Tag: Hotel HousekeepingView All Tags
It's one of those subjects we just can't seem to get enough of--hotel housekeeping. We love to hear stories about your experiences with the staff, good or bad. But even better, we adore it when the maids themselves dish the literal dirt on what they've seen with their own eyes.
We happened to check out this story called "Sh*t the Hotel Maid Says" and we thought it was high time we interviewed someone in the industry, because the stories we read were hilarious (a spider monkey hiding in the vent??).
A pal of ours (we'll call her "Maid Marian") did a housekeeper stint at a boutique hotel that happens to be on the PGA Tour circuit. It's not a big chain, so she requested anonymity.
Here's her lowdown on the best and worst things she saw, and tips on how to be a great guest.
Hyatt got a pat on the back and an extra scoop of ice cream in November when it was named the top place to work for LGBT equality, but now the hotel chain is back in the doghouse and bearing the brunt of a boycott that, according to a release put out by the National Council of La Raza (NCLR), has cost Hyatt more than $27 million in business.
Those numbers obviously are subjective and unable to be confirmed at this time, but it's very well possible considering the boycott has been active since last summer. At that time, union leaders of Hyatt's employees called for a global boycott in response to what they deemed to be "various unfair labor practices." More than 5,000 organizations have backed the effort and information/resources have been aggregated on its website, hyatthurts.org.
Last week, the NCLR, the Mexican American Legal Defense and Educational Fund (MALDEF), and the Labor Council for Latin American Advancement (LCLAA) joined in, citing "widespread evidence of harmful working conditions for hotel housekeepers, who are predominantly women of color, including Latinas."
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After 40 years at the Fontainebleau, we bet Willie knocks twice, even three times!
So we had a moment yesterday. OK, it was a bit of a meltdown, if you want to get technical. We were at wits end wondering why we were seemingly targeted for housekeepers worldwide who would bust in our hotel rooms after just one knock. We whined at the injustice of it all, and asked the universe what was the official protocol on such things.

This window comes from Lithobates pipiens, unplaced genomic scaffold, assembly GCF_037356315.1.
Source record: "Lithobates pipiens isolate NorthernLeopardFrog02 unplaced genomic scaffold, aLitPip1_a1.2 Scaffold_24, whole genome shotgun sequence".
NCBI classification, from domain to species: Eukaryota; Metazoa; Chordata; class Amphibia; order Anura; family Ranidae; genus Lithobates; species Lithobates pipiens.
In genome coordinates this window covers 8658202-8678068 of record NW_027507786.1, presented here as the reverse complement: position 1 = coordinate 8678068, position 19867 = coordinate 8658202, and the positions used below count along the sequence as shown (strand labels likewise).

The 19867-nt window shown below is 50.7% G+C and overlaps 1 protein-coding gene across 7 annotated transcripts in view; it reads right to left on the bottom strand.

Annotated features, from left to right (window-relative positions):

Well, the universe (aka a poster named "Wunderkind") took the time to gently school us on the ins and outs of Hotel Housekeeping 101 and we thought it only fitting we share that education with you fine folks.
Read on for Wunderkind's explanation (edited for lengthy/clarity) and what you should do to avoid hotel invasions, and the reason you may get one anyway (hint: they think you might be dead, dude).
Watcha gonna do when they come for you...at the break of dawn?
Let's just call this "Tell Us Why You're Mad Tuesday" rant, m'kay?
This is dedicated to all the hotel housekeepers who bust in our rooms after just one knock. They never hear our panicked "Hold On!" as we race to the door. It's always too late. Yes, sometimes we realize we've forgotten to put the "Do Not Disturb" sign on, but honestly, isn't that more of a back-up than an out-and-out mechanism to waylay intrusions?
We usually don't expect a knock on the door at 9 a.m. when most of these disturbances seem to occur. Isn't check-out at 11 a.m., lady? And what's with the universal one-knock rule? One tap and you're opening the door, not giving us a second to get ourselves decent. And it seems we're always indecent (when the room invasion occurs).
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We've long known that hotel rooms, even the most expensive ones, can't always be completely germ, stain or hole-free but a new report from ABC News's "Medical Unit" has us thisclose to buying our own personal germ zapping blacklight wand.
Researchers from the University of Houston swabbed 19 hotel room hideouts, from door handles to headboards, and found the fecal bacterium E. coli hiding on 81 percent of the surfaces, including the remote control, the telephone and the bedside lamp.